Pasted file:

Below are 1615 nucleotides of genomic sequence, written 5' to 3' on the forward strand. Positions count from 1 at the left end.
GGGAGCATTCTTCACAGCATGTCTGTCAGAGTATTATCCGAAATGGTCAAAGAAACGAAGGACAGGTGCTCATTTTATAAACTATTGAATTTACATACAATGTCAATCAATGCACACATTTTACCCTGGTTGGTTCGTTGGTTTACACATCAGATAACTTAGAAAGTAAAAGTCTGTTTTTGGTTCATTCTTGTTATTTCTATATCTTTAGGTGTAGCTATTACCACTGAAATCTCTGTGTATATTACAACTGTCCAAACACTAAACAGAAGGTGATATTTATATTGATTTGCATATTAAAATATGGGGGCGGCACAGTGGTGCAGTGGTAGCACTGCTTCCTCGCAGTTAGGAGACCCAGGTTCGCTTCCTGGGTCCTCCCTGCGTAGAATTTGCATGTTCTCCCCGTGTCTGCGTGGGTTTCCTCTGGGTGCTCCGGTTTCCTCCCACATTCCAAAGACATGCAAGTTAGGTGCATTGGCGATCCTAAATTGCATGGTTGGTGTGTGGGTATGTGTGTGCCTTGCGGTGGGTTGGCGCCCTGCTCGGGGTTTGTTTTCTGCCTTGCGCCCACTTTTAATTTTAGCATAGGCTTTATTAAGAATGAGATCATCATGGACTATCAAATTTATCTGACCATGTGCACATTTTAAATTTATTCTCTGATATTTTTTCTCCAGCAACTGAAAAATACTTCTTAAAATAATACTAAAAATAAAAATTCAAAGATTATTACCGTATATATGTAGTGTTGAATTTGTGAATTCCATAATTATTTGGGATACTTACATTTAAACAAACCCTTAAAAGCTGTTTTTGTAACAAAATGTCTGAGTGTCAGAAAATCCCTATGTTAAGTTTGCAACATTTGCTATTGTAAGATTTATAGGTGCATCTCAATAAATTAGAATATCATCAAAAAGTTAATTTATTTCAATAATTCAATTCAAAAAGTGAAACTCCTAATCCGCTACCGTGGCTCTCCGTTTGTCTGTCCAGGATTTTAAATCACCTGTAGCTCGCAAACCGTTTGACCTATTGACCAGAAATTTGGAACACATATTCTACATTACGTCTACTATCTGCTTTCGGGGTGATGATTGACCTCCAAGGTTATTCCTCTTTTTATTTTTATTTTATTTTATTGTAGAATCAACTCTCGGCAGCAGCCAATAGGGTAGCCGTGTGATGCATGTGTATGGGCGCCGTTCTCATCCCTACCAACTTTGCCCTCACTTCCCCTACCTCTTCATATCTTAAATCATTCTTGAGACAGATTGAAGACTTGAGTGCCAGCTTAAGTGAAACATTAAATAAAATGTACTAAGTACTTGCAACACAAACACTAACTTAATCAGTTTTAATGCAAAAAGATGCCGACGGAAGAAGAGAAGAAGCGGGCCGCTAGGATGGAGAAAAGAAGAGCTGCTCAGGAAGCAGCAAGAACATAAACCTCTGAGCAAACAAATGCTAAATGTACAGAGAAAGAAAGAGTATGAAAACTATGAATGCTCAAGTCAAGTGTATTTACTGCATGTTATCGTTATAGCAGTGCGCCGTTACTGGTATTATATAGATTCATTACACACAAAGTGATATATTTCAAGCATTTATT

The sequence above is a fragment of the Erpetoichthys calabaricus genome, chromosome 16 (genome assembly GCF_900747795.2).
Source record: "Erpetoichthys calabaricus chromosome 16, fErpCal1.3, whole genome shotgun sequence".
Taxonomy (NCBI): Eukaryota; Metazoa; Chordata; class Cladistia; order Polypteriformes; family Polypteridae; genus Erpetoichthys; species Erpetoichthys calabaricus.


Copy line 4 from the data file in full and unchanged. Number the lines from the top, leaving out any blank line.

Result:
Source record: "Erpetoichthys calabaricus chromosome 16, fErpCal1.3, whole genome shotgun sequence".